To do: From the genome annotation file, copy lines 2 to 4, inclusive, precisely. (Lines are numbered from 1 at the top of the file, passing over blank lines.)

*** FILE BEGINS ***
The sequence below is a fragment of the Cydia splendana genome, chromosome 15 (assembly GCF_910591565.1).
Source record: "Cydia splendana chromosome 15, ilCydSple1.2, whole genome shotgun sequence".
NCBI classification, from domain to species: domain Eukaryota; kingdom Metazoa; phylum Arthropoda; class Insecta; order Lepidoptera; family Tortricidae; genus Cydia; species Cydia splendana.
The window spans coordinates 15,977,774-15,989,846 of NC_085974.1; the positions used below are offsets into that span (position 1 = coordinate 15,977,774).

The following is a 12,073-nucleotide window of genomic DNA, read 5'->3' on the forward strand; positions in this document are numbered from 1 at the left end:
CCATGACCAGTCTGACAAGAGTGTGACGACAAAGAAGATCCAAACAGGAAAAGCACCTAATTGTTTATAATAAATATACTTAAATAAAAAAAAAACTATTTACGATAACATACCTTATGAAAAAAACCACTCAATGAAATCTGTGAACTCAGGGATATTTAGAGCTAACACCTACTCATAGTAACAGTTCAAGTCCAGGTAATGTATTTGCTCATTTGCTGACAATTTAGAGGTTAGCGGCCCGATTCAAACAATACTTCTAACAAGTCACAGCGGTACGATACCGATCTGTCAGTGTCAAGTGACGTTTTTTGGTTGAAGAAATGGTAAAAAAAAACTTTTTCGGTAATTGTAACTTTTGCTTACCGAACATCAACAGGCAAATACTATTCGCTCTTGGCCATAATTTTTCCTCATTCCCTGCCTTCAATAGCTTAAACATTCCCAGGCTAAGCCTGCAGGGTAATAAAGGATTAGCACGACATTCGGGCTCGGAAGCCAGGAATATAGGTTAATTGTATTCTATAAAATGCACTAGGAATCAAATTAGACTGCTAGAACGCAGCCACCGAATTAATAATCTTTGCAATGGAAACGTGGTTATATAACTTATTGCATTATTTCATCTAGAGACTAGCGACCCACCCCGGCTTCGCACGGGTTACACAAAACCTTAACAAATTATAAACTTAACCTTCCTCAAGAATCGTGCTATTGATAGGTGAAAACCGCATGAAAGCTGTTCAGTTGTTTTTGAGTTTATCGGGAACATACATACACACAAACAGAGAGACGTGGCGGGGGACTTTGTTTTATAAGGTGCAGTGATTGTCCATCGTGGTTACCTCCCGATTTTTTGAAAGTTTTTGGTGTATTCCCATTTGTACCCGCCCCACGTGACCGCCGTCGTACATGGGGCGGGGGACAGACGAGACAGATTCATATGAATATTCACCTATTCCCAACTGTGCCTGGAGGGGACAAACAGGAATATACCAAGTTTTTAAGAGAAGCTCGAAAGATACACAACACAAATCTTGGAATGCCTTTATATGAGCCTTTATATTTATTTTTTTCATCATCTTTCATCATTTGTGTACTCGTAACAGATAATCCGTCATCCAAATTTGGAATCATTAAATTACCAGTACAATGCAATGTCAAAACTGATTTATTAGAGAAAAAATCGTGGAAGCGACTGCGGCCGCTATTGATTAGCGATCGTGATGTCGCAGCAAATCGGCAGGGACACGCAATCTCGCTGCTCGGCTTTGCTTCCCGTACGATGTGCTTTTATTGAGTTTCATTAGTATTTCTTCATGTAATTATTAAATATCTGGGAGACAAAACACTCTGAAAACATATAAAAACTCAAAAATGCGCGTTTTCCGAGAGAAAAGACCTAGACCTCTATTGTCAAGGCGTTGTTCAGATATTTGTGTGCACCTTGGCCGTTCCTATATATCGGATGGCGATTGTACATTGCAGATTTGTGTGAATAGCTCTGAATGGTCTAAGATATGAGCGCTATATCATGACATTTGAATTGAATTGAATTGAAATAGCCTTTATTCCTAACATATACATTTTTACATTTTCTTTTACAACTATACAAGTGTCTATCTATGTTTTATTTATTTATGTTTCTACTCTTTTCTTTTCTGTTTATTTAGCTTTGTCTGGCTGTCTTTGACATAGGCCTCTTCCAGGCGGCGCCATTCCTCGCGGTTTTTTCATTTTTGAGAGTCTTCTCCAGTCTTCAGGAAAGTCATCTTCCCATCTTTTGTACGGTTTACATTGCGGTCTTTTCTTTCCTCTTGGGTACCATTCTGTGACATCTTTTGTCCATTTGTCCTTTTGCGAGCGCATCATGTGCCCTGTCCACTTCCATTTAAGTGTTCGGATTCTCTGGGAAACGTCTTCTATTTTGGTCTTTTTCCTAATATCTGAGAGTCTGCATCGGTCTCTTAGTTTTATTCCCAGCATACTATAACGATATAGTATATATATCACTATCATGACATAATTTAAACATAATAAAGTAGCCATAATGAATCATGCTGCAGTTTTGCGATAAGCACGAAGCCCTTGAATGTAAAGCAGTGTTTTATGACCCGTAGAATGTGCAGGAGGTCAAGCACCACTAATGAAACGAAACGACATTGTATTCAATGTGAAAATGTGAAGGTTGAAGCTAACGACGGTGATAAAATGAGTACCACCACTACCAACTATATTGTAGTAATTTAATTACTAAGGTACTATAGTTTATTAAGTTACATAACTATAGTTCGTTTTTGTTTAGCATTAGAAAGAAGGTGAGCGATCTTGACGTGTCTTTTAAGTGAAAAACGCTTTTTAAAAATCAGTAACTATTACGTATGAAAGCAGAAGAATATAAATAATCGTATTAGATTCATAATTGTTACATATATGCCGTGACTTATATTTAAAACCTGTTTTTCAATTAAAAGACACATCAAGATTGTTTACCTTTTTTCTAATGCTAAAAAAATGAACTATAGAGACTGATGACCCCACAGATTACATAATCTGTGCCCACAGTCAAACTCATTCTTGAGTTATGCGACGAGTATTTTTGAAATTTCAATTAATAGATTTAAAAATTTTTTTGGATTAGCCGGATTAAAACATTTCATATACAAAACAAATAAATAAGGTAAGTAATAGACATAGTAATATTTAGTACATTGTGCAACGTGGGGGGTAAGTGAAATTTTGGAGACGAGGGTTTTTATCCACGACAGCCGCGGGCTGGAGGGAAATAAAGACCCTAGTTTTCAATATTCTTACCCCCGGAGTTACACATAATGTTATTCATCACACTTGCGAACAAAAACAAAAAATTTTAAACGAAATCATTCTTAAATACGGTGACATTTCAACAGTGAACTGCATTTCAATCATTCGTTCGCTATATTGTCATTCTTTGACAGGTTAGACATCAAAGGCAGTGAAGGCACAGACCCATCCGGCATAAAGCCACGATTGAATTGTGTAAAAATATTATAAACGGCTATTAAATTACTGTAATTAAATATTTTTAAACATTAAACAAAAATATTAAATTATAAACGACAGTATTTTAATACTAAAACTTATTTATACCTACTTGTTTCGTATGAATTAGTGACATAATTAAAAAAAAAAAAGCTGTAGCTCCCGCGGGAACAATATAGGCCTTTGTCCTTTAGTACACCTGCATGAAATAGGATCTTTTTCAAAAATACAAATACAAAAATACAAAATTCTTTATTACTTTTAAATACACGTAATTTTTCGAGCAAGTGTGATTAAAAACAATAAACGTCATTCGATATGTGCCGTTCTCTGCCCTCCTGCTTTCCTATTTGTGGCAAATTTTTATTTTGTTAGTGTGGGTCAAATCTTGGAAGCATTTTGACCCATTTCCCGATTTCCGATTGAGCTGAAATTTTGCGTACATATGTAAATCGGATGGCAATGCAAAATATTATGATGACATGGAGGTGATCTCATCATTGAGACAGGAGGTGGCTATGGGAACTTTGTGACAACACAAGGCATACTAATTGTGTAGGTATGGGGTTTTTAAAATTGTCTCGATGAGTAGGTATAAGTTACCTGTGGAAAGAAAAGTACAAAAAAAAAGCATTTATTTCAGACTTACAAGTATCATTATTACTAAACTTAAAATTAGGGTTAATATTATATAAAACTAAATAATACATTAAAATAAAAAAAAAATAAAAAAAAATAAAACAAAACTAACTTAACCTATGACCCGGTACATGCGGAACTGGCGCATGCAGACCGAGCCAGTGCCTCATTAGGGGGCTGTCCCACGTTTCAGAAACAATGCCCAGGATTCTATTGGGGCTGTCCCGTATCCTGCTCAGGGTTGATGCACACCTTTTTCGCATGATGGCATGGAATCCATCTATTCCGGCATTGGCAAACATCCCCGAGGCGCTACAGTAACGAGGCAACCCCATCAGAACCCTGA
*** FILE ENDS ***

Source record: "Cydia splendana chromosome 15, ilCydSple1.2, whole genome shotgun sequence".
NCBI classification, from domain to species: domain Eukaryota; kingdom Metazoa; phylum Arthropoda; class Insecta; order Lepidoptera; family Tortricidae; genus Cydia; species Cydia splendana.
The window spans coordinates 15,977,774-15,989,846 of NC_085974.1; the positions used below are offsets into that span (position 1 = coordinate 15,977,774).